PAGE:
The vaccination facility, which is designed to administer 3,000 shots a day (though it hit 5,636 shots in a single day earlier this month), is under the control of the Federal Emergency Management Agency and the state of Florida. However, a staff of 139 active duty Airmen from 25 bases across 22 states make up the operational engine providing vaccinations from 7 a.m. to 7 p.m. each day.
The Tampa facility, which began offering COVID-19 vaccinations March 3, is one of four, large-scale vaccination centers in the state and one of 171 centers nationwide supported by federal personnel. (There are 440 community vaccination centers in all nationwide that receive some mixture of personnel, supplies and funding from the federal government.)
“COVID vaccines are the cornerstone for the nation and for us as the Department of the Air Force to get past this crisis,” Roth said during the visit, calling the coronavirus pandemic “the existential crisis to the nation right now.”
“I’ve been a proselytizer as I’ve gone around to 13 bases the last couple of months, encouraging Airmen and Guardians to get vaccinated. Getting shots in arms is an important step in the right direction,” he said.
The same is true for the public and the nation as a whole.
With the number of COVID-19 cases spiking in some parts of the country and with new coronavirus variants becoming more widespread, the White House is pushing hard to vaccinate people as a principle defense against the disease.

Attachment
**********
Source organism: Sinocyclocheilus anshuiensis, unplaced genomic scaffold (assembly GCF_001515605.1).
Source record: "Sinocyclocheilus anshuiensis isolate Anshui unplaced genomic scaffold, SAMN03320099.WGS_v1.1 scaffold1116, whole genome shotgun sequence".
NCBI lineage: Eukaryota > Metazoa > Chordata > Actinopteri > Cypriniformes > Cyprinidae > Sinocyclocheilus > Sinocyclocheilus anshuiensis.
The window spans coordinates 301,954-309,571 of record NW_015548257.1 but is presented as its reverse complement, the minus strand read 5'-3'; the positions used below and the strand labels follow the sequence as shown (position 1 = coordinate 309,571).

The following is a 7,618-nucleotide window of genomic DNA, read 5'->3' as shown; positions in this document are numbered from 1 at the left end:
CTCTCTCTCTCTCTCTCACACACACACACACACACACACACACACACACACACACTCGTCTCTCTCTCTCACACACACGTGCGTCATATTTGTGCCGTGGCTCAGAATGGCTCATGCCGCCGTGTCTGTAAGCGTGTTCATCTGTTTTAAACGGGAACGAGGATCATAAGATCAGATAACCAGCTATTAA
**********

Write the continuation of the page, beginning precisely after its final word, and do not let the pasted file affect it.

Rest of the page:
In that respect, Roth said it makes sense for the Air Force to “bring to bear capabilities” to help in the effort. In addition to the 139 Airmen deployed to Tampa that includes a physician, pharmacy personnel, nurses and a wide range of other personnel from non-medical fields, more than 1,300 Airmen are serving at other mass vaccination centers nationwide.
“I thought it was important for me to see an example of the support we’re providing FEMA and others in the COVID effort. I enjoyed it immensely. I got a lot out of seeing the Airmen and speaking to them,” Roth said.
“I was pleased to see how effectively and efficiently the operation was being run and I was particularly taken with the individual Airmen and how enthusiastic they were about trying to help out,” he said.
“One of the reasons I leave the Pentagon is for opportunities like this is to visit Airmen and Guardians and see the great work they are doing. To get out and see Airmen and Guardians is always refreshing and I always come back very optimistic with the state of the force, the morale of the force and the talent we have out there.”
Along with its state and federal partners, the Air Force, and specifically Airmen operating under the 15th Air Force, have made a considerable contribution. To date, the personnel have given more than 570,000 vaccinations across the eight facilities where they are assigned.
Roth said he was impressed by how well the various government entities meshed to move people from the entrance through the eight tents that have stations for screening people, record keeping, providing information about the vaccines, then to later stations where the vaccines are administered and seats for the after-shot waiting period.
While the mix of participants may be unusual, the concept isn’t for Air and Space Forces personnel, Roth said.
“It really is a good example of the idea of ‘joint operations’ but in a different way. It’s very impressive,” he said.